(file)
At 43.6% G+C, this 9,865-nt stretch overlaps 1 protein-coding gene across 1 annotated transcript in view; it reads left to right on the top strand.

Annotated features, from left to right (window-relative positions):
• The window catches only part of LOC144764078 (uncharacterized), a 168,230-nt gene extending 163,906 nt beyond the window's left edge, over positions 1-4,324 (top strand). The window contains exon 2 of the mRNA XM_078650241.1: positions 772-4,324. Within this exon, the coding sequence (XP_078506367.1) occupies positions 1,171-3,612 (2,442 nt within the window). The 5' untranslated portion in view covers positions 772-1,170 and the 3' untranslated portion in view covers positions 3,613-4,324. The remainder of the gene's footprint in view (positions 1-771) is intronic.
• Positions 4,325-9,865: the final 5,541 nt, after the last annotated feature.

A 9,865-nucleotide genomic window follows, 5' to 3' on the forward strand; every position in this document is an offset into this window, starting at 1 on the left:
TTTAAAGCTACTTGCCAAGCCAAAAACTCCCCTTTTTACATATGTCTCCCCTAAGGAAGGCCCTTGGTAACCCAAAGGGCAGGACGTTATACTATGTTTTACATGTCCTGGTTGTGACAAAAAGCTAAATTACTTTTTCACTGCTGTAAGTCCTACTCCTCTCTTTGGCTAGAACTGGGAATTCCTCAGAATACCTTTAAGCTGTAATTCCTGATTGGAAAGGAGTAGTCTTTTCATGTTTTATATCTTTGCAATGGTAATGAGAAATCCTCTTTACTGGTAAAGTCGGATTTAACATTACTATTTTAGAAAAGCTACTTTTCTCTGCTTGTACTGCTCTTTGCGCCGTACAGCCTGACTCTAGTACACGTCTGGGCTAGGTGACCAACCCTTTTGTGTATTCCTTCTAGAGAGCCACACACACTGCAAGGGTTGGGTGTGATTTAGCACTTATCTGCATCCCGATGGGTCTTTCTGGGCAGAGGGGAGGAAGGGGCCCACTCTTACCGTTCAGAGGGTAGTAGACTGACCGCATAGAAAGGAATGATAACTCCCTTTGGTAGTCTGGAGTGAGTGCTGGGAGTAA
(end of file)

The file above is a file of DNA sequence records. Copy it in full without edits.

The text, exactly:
At 43.6% G+C, this 9,865-nt stretch overlaps 1 protein-coding gene across 1 annotated transcript in view; it reads left to right on the top strand.

Annotated features, from left to right (window-relative positions):
• The window catches only part of LOC144764078 (uncharacterized), a 168,230-nt gene extending 163,906 nt beyond the window's left edge, over positions 1-4,324 (top strand). The window contains exon 2 of the mRNA XM_078650241.1: positions 772-4,324. Within this exon, the coding sequence (XP_078506367.1) occupies positions 1,171-3,612 (2,442 nt within the window). The 5' untranslated portion in view covers positions 772-1,170 and the 3' untranslated portion in view covers positions 3,613-4,324. The remainder of the gene's footprint in view (positions 1-771) is intronic.
• Positions 4,325-9,865: the final 5,541 nt, after the last annotated feature.

A 9,865-nucleotide genomic window follows, 5' to 3' on the forward strand; every position in this document is an offset into this window, starting at 1 on the left:
TTTAAAGCTACTTGCCAAGCCAAAAACTCCCCTTTTTACATATGTCTCCCCTAAGGAAGGCCCTTGGTAACCCAAAGGGCAGGACGTTATACTATGTTTTACATGTCCTGGTTGTGACAAAAAGCTAAATTACTTTTTCACTGCTGTAAGTCCTACTCCTCTCTTTGGCTAGAACTGGGAATTCCTCAGAATACCTTTAAGCTGTAATTCCTGATTGGAAAGGAGTAGTCTTTTCATGTTTTATATCTTTGCAATGGTAATGAGAAATCCTCTTTACTGGTAAAGTCGGATTTAACATTACTATTTTAGAAAAGCTACTTTTCTCTGCTTGTACTGCTCTTTGCGCCGTACAGCCTGACTCTAGTACACGTCTGGGCTAGGTGACCAACCCTTTTGTGTATTCCTTCTAGAGAGCCACACACACTGCAAGGGTTGGGTGTGATTTAGCACTTATCTGCATCCCGATGGGTCTTTCTGGGCAGAGGGGAGGAAGGGGCCCACTCTTACCGTTCAGAGGGTAGTAGACTGACCGCATAGAAAGGAATGATAACTCCCTTTGGTAGTCTGGAGTGAGTGCTGGGAGTAA